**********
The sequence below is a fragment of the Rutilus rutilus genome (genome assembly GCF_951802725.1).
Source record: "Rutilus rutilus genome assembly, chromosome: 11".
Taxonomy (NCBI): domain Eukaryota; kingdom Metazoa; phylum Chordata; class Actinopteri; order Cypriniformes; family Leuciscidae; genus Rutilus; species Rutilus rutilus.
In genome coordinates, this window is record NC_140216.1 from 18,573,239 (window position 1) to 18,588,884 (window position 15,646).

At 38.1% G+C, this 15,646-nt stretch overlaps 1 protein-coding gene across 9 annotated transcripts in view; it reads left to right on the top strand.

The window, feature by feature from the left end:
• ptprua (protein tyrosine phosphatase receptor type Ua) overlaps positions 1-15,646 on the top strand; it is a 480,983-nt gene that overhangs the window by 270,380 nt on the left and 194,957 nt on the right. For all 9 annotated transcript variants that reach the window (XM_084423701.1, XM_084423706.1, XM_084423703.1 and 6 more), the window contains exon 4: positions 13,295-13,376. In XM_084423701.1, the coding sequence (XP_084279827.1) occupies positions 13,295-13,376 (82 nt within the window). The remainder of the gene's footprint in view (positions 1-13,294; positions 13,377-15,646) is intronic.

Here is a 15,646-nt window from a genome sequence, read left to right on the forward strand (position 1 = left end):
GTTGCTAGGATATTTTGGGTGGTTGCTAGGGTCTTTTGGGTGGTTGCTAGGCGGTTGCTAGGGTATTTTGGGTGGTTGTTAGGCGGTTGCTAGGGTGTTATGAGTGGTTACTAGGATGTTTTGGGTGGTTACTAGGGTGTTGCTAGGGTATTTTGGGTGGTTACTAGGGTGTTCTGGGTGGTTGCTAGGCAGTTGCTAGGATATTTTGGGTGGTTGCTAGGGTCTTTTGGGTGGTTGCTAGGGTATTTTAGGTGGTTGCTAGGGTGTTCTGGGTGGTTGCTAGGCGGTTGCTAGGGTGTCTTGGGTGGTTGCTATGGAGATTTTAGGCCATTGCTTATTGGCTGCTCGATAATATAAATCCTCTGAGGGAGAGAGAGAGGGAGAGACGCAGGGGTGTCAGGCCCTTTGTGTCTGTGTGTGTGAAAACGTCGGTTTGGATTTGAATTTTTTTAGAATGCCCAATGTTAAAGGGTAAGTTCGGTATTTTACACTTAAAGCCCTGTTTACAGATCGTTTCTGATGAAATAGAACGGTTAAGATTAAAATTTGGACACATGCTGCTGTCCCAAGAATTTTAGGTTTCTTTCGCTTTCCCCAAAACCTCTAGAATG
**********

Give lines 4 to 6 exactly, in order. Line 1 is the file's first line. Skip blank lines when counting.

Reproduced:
In genome coordinates, this window is record NC_140216.1 from 18,573,239 (window position 1) to 18,588,884 (window position 15,646).

At 38.1% G+C, this 15,646-nt stretch overlaps 1 protein-coding gene across 9 annotated transcripts in view; it reads left to right on the top strand.

The window, feature by feature from the left end: